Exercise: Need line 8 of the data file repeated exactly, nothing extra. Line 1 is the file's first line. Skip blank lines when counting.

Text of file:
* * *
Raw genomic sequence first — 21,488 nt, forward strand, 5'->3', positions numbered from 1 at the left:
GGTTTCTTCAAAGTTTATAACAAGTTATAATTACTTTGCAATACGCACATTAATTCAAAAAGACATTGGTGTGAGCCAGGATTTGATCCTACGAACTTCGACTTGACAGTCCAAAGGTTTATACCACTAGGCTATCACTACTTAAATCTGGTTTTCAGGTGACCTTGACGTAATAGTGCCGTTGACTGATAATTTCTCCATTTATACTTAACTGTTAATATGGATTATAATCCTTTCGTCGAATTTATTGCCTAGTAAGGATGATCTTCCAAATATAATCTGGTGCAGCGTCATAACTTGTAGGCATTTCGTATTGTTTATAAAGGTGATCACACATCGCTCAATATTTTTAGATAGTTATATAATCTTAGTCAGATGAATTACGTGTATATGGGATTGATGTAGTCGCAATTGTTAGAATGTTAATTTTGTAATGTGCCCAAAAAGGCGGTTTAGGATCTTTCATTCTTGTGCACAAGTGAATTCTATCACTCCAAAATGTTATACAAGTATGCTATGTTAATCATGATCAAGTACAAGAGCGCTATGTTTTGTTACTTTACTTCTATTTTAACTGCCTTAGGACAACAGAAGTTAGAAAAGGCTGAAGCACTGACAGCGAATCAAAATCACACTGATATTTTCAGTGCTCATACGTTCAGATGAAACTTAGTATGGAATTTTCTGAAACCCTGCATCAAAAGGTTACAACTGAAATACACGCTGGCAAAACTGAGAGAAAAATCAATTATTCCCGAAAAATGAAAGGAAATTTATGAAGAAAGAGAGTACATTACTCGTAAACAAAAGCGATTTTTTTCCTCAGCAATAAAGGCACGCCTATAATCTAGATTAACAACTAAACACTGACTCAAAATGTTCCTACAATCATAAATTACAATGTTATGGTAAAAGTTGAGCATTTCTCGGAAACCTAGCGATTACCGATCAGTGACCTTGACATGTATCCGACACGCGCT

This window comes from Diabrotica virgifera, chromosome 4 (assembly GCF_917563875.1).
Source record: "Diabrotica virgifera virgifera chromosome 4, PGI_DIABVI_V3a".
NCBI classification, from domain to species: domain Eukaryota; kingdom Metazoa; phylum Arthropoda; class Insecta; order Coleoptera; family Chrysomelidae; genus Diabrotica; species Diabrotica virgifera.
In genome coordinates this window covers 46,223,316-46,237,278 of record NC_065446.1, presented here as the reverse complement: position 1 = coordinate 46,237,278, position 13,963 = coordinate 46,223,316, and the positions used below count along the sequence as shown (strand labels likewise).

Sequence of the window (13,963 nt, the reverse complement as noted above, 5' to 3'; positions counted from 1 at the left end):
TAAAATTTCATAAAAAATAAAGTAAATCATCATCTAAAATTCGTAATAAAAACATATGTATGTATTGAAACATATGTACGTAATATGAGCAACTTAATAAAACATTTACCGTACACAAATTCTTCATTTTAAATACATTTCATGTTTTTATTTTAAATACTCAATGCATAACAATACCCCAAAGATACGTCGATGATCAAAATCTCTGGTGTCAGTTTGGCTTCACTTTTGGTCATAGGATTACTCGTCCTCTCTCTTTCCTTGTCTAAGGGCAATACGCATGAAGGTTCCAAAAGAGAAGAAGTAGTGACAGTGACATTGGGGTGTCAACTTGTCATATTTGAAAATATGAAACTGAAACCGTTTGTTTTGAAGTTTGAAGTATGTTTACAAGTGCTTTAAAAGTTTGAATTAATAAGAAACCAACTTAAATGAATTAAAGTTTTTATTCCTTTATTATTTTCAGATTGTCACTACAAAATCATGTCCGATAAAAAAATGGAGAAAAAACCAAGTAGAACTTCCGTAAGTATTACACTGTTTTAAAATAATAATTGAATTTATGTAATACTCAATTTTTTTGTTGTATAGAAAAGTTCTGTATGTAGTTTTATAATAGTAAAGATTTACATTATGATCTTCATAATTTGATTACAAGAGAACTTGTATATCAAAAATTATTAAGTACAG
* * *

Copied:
TAAAATTTCATAAAAAATAAAGTAAATCATCATCTAAAATTCGTAATAAAAACATATGTATGTATTGAAACATATGTACGTAATATGAGCAACTTAATAAAACATTTACCGTACACAAATTCTTCATTTTAAATACATTTCATGTTTTTATTTTAAATACTCAATGCATAACAATACCCCAAAGATACGTCGATGATCAAAATCTCTGGTGTCAGTTTGGCTTCACTTTTGGTCATAGGATTACTCGTCCTCTCTCTTTCCTTGTCTAAGGGCAATACGCATGAAGGTTCCAAAAGAGAAGAAGTAGTGACAGTGACATTGGGGTGTCAACTTGTCATATTTGAAAATATGAAACTGAAACCGTTTGTTTTGAAGTTTGAAGTATGTTTACAAGTGCTTTAAAAGTTTGAATTAATAAGAAACCAACTTAAATGAATTAAAGTTTTTATTCCTTTATTATTTTCAGATTGTCACTACAAAATCATGTCCGATAAAAAAATGGAGAAAAAACCAAGTAGAACTTCCGTAAGTATTACACTGTTTTAAAATAATAATTGAATTTATGTAATACTCAATTTTTTTGTTGTATAGAAAAGTTCTGTATGTAGTTTTATAATAGTAAAGATTTACATTATGATCTTCATAATTTGATTACAAGAGAACTTGTATATCAAAAATTATTAAGTACAG